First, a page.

Okay, now for a regular old screenshot which, if you know salesforce.com's normal tabbed presence, will look awfully familiar. Basically, change the lingo for a few fields, alter the workflow, reapply the notion of an account and voila, you get a really slick little service app that works on AppExchange and is on demand and, is partisan-agnostic.
What astounds me is not that salesforce.com came up to the plate here, but that I didn't see ANY other CRM vendor at the event exhibiting. Nor did I see any social networking vendor exhibiting, though to their credit, Neighborhood America, my current favorite, was all over the place being there. The sponsors were Google, a smart move for a company that wants to be the non-judgmental political index for the universe, Washingtonpost.Newsweek Interactive, Blogads, the blog for pay bunch, Feedburner, Zogby International and a significant number of vertically-focused-on-politics web 2.0 companies (e.g. Care2, DemNet, ElectionMall.com). But NO CRM COMPANIES WERE HERE!!
Salesforce's team, led by political veteran and now SVP of Public Policy Dan Burton were admirably low key. Dan's speech at the conference focused around the use of the on demand model as an excellent platform and toolset for political campaigns and he left salesforce.com implicit in that rather than trying a more markety approach. In fact, he deflected salesforce.com specific references or questions from there to the more universal. The high road.
It was smart.
In an ironic way, though, salesforce.com became a bit of a victim of its own success. United Way and Washingtonpost.Newsweek Interactive were on the stage along with Laura Graham, CEO of Catalist - a politically focused data company. It turns out that United Way and WNI (too long to write each time) were both salesforce.com customers and sang its praises non-stop, despite Dan's obvious attempts to keep things from being salesy, much to his and his compadres credit. Unfortunately, it was impossible to do that because their customers LOVED them - really, really LOVED them in a way that made it seem like a paid non-political announcement - though I know that salesforce didn't intend that at all.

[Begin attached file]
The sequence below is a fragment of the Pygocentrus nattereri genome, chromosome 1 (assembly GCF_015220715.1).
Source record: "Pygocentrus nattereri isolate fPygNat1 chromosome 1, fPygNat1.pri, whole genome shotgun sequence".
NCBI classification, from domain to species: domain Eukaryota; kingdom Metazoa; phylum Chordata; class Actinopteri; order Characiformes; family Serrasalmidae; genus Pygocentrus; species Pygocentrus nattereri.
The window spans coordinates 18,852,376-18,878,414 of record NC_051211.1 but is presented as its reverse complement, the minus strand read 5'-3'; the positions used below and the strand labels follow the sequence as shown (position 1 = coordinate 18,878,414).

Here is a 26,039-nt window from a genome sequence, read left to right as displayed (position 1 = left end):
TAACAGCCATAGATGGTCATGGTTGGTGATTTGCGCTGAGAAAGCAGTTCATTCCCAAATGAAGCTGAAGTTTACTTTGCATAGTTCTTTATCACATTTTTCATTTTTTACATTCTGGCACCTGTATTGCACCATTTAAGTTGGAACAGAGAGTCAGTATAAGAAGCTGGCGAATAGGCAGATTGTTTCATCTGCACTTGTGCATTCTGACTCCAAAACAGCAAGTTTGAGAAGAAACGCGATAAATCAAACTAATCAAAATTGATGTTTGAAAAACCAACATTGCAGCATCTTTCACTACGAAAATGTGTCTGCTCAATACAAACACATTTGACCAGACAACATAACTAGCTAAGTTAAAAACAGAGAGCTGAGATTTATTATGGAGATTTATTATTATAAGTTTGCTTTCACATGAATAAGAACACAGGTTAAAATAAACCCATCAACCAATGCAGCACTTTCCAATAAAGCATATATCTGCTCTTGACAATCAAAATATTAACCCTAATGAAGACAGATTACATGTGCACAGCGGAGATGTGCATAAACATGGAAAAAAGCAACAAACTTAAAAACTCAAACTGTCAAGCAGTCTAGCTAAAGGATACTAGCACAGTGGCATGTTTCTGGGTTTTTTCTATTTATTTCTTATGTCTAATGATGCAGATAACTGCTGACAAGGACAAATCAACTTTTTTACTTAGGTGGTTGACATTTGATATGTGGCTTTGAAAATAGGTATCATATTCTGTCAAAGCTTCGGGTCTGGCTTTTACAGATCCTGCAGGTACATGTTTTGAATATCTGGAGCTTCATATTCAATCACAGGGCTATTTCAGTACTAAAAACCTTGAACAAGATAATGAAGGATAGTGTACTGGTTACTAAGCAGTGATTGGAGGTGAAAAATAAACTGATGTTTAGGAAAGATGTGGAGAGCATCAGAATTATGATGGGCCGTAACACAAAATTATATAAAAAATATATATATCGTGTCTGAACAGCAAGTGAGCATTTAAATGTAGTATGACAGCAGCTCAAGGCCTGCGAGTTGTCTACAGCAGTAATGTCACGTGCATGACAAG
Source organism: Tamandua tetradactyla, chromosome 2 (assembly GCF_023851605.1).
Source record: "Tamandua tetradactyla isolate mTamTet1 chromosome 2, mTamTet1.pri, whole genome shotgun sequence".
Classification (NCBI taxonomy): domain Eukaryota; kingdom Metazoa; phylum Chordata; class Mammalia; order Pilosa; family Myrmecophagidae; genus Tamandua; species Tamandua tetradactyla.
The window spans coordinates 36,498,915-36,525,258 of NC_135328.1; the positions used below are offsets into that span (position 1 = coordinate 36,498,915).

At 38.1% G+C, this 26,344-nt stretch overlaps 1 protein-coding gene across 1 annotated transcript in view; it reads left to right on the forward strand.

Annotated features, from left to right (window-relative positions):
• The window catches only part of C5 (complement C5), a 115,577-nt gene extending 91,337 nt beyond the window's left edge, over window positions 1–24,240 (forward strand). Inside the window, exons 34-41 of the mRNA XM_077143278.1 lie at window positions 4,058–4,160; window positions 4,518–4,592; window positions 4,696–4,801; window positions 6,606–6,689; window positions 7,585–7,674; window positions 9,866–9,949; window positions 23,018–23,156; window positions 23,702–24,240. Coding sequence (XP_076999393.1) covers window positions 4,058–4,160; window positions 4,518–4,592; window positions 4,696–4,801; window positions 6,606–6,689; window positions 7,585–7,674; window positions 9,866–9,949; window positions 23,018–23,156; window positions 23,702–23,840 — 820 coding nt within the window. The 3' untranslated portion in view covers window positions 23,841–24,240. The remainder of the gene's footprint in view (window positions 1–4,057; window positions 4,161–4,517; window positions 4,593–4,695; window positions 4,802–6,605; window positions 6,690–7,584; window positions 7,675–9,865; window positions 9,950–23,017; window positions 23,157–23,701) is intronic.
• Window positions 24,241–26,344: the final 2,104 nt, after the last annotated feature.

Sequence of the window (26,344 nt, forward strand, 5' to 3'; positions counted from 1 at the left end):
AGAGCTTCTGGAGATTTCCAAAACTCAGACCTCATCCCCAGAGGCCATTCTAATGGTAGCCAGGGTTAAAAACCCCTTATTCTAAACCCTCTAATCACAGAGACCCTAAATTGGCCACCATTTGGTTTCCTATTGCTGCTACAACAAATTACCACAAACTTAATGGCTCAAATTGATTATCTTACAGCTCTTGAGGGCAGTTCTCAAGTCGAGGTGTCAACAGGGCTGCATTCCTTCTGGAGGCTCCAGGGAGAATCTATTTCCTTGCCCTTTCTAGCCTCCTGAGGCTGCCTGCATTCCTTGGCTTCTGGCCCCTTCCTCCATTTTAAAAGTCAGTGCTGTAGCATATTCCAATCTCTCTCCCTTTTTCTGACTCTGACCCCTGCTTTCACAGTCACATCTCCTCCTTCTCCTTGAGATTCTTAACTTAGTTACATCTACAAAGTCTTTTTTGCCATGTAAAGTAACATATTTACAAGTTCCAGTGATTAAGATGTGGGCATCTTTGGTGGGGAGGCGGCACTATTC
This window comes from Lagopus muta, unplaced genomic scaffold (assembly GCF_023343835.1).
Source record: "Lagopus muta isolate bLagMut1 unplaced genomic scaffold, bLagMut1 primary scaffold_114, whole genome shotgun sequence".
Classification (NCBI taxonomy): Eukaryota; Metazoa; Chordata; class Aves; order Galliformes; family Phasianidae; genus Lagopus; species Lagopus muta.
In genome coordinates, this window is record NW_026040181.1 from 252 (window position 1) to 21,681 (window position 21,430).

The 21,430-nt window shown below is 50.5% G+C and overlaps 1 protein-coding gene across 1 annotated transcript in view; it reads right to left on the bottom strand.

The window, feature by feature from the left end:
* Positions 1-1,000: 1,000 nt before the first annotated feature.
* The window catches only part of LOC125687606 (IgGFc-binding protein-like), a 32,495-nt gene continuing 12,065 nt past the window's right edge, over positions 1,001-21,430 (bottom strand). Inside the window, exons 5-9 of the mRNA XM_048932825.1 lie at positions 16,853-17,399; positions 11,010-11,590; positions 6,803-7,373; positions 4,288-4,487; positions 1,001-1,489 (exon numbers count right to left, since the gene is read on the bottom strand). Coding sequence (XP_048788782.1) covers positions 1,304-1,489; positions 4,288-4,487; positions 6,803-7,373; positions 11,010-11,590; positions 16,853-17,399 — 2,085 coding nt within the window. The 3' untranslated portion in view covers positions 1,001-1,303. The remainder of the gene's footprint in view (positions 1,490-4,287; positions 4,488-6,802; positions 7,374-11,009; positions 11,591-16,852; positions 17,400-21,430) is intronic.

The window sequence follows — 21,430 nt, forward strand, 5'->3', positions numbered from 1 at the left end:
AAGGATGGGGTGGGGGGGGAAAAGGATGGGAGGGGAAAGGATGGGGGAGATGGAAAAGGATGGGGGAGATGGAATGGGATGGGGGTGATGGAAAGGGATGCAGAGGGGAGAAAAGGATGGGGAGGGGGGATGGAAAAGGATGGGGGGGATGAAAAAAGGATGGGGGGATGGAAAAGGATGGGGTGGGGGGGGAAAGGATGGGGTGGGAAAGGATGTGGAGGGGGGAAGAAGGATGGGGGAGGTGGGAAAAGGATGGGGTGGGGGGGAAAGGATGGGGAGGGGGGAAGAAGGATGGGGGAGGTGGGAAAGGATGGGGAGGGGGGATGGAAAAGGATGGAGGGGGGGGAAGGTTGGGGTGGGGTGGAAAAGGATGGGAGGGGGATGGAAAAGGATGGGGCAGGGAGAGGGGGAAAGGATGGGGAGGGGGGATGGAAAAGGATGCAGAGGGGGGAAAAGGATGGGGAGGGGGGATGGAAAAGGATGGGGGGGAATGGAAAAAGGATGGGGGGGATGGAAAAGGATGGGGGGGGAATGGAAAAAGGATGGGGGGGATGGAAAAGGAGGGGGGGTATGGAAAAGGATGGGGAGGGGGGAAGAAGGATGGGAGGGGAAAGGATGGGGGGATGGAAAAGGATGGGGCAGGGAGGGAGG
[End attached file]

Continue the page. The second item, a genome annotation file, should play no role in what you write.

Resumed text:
Ironic in a way, but I'm personally very glad that at least ONE CRM related company had the smarts to move to this exceptionally important vertical "category" and hopefully, now, they'll own the market because no one else has the intelligence to get into it.
Now onto Google...
Man, I really don't like that dissembling, amoral company, despite their technological brilliance. They claim neutrality while they give up citizens in China in the name of the public good. In fact, Eric Schrage, the VP of Global Communications for Google was there and gave a nondescript keynote on Google - a job poorly done. When the questions came, he was asked one about China and he just went out there and made the whole thing into a "we thought at the time and still do, though things can change, that the way that we've handled China was done for the greater good because that way by doing what we did in China, we can get out more and more information and as you know information is freedom."
Something very close to that.
Forgot to mention that they gave up Chinese citizens to the government as the price paid for the greater good of information dissemination. I didn't see any Google senior management giving themselves up - sacrificing themselves for the greater good. Guy didn't EVER mention what they actually did and once again, forgot to mention there are more than business decisions to make in this world and that amorality is not a very nice thing.
Ah well, no reason to end on a Googlerant.
Peace, love, politics, campaigns and go salesforce for being smart enough to join this new vertical.
Just for the record...politics and government aren't the same. So get your act together CRM companies and make what I said dead wrong.